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The US Patent and Trademark Office (USPTO) is considering expanding the criteria for eligibility to sit the patent bar exam to help reduce the gender gap in the profession.
Former USPTO director Andrei Iancu wrote to senators this month outlining policy changes under consideration by the office after senators expressed concern over a lack of women patent attorneys.
According to the letter, approximately 30% of the patent attorneys who have registered with the USPTO since October 2019 were women. The finding was based on whether applicants selected “Mr” or “Ms” on their application form.
Iancu, who confirmed his resignation as USPTO director last week, told the senators that the USPTO was considering broadening the criteria that candidates must meet in order to qualify for the exam.
At present, the exam is open to graduates with bachelor’s degrees in 32 subjects, covering a range of technical expertise, such as biology, physics, chemical engineering and microbiology.
Iancu said the USPTO was considering adding more subjects to this list, including aerospace engineering, marine engineering, neuroscience and genetics.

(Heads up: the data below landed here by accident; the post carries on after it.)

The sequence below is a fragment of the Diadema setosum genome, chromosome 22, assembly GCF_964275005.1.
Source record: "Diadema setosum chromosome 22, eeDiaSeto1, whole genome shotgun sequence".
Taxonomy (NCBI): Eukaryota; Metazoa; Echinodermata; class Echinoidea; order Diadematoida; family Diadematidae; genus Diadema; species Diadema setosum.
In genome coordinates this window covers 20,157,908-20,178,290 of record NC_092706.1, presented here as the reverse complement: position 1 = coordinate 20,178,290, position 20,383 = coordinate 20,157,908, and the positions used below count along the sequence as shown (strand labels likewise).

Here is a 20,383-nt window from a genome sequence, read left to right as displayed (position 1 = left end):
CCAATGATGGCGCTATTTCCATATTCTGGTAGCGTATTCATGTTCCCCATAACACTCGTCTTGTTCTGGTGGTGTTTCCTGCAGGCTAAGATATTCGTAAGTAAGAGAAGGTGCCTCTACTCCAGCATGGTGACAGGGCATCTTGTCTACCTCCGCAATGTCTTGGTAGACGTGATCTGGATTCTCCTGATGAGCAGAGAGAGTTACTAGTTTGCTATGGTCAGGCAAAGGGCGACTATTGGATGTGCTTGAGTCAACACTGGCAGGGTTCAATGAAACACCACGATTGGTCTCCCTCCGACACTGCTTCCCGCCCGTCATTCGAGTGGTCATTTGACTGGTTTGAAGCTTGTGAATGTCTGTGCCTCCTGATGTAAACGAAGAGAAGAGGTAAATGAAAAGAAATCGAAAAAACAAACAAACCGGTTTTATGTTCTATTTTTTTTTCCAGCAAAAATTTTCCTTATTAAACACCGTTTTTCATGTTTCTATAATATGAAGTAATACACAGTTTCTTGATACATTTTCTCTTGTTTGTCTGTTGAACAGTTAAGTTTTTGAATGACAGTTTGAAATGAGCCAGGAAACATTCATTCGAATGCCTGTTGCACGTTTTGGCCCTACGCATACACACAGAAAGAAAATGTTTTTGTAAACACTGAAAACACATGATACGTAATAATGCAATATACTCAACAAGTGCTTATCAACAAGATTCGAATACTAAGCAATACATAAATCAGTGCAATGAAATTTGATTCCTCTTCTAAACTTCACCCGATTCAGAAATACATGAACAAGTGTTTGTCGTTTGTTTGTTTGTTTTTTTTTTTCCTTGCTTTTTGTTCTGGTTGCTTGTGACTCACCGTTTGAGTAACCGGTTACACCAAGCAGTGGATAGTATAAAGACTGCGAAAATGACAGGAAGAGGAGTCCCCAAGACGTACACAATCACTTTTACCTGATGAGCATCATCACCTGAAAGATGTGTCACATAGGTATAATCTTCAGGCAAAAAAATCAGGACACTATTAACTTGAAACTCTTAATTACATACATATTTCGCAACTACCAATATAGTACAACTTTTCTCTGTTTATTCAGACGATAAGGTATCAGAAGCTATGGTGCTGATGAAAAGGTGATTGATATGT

Currently, applicants who hold bachelor’s degrees in these subjects would have to prove they have technical and scientific expertise in one of the 32 “Category A” subjects.
The USPTO could also accept postgraduate degrees in the Category A subjects in order to expand the pool of potential applicants, Iancu said. Finally, the office is considering accepting a combination of core sciences.
“This potential change would allow an applicant to satisfy the requirement with a combination of chemistry, physics and biology classes, as long as one has a lab component,” Iancu said.
Iancu was responding to a December 2020 letter signed by Senators Mazie Hirono, Thom Tillis and Chris Coons, which urged the USPTO to close the “archaic” gender gap in the profession.
The USPTO has previously focused on increasing the number of women inventors and patent filers. Last March, the office unveiled its “expanding innovation hub”, which aims to “demystify” the process around obtaining a patent.
The USPTO had previously found the growth in women inventors since the 1980s to be “sluggish”. In 2016, 21% of patents had at least one woman listed as an inventor, compared to 7% in the 1980s.
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